Not that I’m throwing shade on our legislative friends, as this is the time of year when things typically go a bit off the rails, with policy bills traded or held close like baseball cards and state budget proposals still wrapped in mystery. To get a better idea of where things are, you can check our legislative bill tracker. But remember, even when you think something’s dead, until Sine Die (the Legislature’s equivalent of the closing bell) nothin’ is done, done. Read More
At the League of Education Voters (LEV), we recognize all of the hard work that you do toward improving public education across Washington state. We are pleased to announce our Activist of the Month for March: Tony Vo. Read more about Tony’s work organizing and advocating for his community.
Tony Vo recently graduated from the University of Washington (UW) with a degree in public health and American ethnic studies.
While at the UW, Tony began working with underrepresented minorities as a Student Ambassador, and he noticed that Southeast Asians tended to get lumped into the “model minority” stereotype. Tony says, “I didn’t see myself in that stereotype. I grew up in White Center. Vietnamese was my first language. Many of my peers have similar stories—we come from low-income, refugee backgrounds.” So Tony started doing advocacy work on behalf of Southeast Asian American communities. Read More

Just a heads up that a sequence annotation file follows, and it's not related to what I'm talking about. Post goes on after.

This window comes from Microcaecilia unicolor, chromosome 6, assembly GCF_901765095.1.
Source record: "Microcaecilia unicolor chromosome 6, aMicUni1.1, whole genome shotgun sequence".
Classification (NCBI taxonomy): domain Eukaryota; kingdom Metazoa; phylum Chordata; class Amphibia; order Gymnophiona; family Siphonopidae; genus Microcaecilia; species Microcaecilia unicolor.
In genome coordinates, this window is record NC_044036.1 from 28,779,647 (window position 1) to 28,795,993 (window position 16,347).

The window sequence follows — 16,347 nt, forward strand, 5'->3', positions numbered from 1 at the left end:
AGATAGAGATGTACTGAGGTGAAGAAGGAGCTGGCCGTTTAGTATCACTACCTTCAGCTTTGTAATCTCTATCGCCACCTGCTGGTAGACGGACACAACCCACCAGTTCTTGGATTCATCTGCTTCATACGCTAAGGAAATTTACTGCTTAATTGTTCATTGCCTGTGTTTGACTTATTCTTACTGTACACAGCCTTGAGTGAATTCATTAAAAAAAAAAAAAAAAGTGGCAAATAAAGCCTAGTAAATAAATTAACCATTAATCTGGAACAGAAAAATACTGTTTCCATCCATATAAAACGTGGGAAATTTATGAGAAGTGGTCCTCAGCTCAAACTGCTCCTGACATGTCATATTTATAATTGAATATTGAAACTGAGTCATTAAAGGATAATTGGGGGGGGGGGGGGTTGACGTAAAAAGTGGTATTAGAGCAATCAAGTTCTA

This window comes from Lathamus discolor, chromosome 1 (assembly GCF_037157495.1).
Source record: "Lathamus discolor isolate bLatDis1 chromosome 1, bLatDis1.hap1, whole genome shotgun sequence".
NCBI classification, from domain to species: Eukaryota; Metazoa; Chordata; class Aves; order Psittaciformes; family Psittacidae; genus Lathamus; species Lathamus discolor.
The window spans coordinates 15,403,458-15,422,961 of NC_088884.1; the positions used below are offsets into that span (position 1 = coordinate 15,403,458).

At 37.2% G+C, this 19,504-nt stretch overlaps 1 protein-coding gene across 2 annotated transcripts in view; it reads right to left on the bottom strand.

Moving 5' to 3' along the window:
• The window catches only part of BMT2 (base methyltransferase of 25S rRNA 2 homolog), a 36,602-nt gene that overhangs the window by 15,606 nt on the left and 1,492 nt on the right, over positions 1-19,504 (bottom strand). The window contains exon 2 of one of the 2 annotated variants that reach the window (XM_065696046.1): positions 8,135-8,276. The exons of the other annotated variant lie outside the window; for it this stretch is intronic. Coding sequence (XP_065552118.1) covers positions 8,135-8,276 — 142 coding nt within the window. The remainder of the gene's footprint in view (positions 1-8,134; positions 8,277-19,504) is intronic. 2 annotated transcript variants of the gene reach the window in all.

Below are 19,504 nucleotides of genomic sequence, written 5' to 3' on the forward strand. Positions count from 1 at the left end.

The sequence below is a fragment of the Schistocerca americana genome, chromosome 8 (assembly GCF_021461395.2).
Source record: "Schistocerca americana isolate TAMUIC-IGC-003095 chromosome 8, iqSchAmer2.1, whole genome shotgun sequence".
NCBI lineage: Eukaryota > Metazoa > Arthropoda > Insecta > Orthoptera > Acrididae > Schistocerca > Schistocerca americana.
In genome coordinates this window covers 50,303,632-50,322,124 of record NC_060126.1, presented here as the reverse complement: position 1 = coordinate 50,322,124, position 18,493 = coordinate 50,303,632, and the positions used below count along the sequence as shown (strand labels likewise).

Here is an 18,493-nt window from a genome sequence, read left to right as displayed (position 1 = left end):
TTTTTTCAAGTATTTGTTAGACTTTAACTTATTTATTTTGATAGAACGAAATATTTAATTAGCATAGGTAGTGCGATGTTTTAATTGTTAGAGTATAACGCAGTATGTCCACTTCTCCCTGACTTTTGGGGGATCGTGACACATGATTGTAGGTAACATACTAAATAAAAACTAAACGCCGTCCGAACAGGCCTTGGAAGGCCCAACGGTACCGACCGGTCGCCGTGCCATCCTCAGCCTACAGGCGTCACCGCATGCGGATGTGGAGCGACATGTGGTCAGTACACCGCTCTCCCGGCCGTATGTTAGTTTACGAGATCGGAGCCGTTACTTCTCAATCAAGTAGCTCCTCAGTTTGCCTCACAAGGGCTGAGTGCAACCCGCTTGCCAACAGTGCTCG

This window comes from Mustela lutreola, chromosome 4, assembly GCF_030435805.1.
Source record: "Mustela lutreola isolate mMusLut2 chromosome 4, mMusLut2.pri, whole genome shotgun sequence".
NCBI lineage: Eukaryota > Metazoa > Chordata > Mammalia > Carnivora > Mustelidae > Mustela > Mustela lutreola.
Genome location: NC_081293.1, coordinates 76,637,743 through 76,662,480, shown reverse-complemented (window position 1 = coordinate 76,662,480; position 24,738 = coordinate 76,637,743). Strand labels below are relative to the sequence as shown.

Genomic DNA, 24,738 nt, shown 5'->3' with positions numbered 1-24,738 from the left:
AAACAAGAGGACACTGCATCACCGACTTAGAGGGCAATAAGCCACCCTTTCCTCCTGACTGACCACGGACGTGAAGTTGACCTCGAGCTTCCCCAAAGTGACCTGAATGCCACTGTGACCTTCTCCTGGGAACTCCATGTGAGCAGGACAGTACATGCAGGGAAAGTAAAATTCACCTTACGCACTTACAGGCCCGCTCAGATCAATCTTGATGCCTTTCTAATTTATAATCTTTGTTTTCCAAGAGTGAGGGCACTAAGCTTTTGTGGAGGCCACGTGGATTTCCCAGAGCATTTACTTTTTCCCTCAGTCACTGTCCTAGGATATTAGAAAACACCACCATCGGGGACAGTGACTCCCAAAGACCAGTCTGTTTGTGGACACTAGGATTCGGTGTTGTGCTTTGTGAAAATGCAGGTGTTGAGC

Well, kids, it’s that time of year. The gnashing-of-teeth-while-twiddling-thumbs time of year. It’s too early to plant. The Grammies and Westminster are already over. And the rush to see all the Oscar nominees is out-weighed by the lack of desire to spend $35 on a movie and a box of popcorn. On the legislative front, it’s much the same. The first cut-off date for the Legislature just passed.
And no one is talking seriously, yet, about possible solutions to the state budget challenges. Namely, how to make public education whole, fund, or repeal the class-size initiative, and solve the transportation mess, all while not really changing the tax structure. (Note: I’m not suggesting that they shouldn’t change the tax structure. Just that, well, they won’t.)
Gnash and twiddle. It feels sort of like watching my 9-year-old clean his room. Yes, sweetie, you really CAN throw away the broken Nerf darts. And the half- chewed gum. You can also re-purpose those too-small-shoes. And neaten those boxes of toys. Or not. So much promise amid the flawed execution.
Something else that my son and the Legislature share is that there is still time. Not infinity. But time. Enough lamenting. As always, you can track the movement—or lack thereof—on education policy here. On with the news. This week, let’s play the half-used-popular-phrase game. You’ll get it. Read More